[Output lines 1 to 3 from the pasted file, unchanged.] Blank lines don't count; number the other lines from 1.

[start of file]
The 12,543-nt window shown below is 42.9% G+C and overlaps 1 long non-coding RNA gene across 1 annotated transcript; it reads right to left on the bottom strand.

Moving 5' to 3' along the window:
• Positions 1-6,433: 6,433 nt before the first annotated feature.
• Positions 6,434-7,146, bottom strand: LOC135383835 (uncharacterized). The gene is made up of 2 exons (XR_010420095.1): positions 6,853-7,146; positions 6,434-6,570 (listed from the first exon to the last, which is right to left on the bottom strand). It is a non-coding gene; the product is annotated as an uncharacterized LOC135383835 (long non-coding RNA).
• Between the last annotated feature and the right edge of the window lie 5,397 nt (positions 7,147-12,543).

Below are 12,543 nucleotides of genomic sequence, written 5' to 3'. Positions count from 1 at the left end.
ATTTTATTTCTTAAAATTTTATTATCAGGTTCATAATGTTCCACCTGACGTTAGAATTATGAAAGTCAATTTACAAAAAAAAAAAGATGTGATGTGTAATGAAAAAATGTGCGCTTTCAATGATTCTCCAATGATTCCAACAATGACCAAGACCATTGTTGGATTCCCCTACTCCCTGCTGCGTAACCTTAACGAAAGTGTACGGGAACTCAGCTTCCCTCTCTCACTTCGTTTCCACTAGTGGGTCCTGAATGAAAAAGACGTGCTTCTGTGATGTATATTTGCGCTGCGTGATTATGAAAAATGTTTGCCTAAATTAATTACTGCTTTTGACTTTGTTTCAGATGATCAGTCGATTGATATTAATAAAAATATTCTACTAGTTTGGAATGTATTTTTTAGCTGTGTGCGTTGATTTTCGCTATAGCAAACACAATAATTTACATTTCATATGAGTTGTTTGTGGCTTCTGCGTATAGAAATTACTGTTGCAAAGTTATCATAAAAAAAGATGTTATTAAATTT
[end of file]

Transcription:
The 12,543-nt window shown below is 42.9% G+C and overlaps 1 long non-coding RNA gene across 1 annotated transcript; it reads right to left on the bottom strand.

Moving 5' to 3' along the window:
• Positions 1-6,433: 6,433 nt before the first annotated feature.